21 October 2005

Are sharks switching prey to humans?

A prominent South Australian marine biologist says a rise in the number of shark attacks on humans over the past 80 years could indicate sharks are starting to see humans as a food source.

Scoresby Shepherd is studying shark attacks in Australia and California.

Dr Shepherd says where attacks used to happen once every 30 to 40 years, they are now happening at least once a year.

He says a reason for this may be a decline in the shark's natural prey, such as tuna.

"It's a well-known biological phenomenon which is called prey switching," Dr Shepherd said.

"An animal which is a generalist predator, as we know the shark is, it eats a wide range of prey.

"It eats what is available."

But CSIRO research scientist Barry Bruce is not convinced by that theory.

"For a start, white sharks are pretty cosmopolitan, so it is not as if they feed on one particular sort of prey and if something happens to that prey they kind of swim around the ocean going, 'well, what'll we eat now?'" he said.

Australia ranks second behind the United States for the number of shark attacks.

According to the Australian Shark Attack Register compiled by the Taronga and Western Plains Zoo, 60 people have been killed by sharks in the past 50 years.

While last year's statistics were slightly up, they are in line with the average of 1.2 fatalities per year.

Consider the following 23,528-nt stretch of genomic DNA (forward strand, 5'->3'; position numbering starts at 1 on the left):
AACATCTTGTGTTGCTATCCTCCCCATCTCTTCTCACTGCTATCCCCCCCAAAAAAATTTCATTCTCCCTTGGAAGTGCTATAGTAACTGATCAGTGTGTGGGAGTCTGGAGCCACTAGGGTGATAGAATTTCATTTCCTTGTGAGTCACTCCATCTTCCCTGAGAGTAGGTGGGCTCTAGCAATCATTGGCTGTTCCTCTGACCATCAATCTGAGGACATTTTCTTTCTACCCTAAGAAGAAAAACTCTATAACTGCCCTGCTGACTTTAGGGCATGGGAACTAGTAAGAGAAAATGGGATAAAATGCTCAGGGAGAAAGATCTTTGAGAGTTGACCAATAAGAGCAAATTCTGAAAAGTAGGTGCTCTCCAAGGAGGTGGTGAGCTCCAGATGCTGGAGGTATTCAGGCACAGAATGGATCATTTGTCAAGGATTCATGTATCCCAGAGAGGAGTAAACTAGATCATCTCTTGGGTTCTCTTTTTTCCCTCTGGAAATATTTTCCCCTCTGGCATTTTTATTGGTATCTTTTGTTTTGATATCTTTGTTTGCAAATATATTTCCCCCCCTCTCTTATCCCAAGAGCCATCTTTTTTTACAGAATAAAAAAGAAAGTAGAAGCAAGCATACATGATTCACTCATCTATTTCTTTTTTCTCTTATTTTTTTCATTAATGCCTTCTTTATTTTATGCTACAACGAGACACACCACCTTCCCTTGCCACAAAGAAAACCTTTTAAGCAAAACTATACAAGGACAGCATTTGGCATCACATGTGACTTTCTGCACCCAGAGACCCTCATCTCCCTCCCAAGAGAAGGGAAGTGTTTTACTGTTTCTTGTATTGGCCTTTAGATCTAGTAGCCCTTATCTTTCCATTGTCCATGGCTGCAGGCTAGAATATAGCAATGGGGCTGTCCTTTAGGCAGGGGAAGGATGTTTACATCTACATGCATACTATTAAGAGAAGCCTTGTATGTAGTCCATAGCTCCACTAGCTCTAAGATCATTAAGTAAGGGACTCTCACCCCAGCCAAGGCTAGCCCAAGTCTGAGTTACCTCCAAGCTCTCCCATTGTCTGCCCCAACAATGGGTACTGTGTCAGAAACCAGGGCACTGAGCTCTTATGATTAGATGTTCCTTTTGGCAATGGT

Mr Bruce says one explanation for the spike in attacks is that more sharks have been spotted close to shore in recent times, a phenomena he describes as not unusual, but not understood all the same.

"There's strong signals in good years and bad years for seeing white sharks and at the moment, we're in a good year," he said.

"The issue is why. It's not to do with population and size. It's to do with distribution, it's to do with where they are.

"What we don't know is what drives those differences in distribution. It's not something that's just suddenly happening in the environment, because you can go back … for example, if you go back to the late 1980s, there was an incredibly poor year for seeing white sharks in these island areas of dangerous reach to the point where people were so concerned that they thought the species would go extinct.

"All it was was a shift in the distribution because two years later we saw just as many white sharks as people had seen like a decade before."

Mr Bruce says the last decade since white sharks became a protected species has not been long enough for their numbers to rise significantly. Females only begin to breed once they grow to five metres long, and only produce a small number of offspring in their lifetimes.

For now, scientists do agree on one thing – too little is known about sharks to know with any certainty why they attack humans, but it can always be guaranteed that they will continue to do so.

Source: www.abc.net.au


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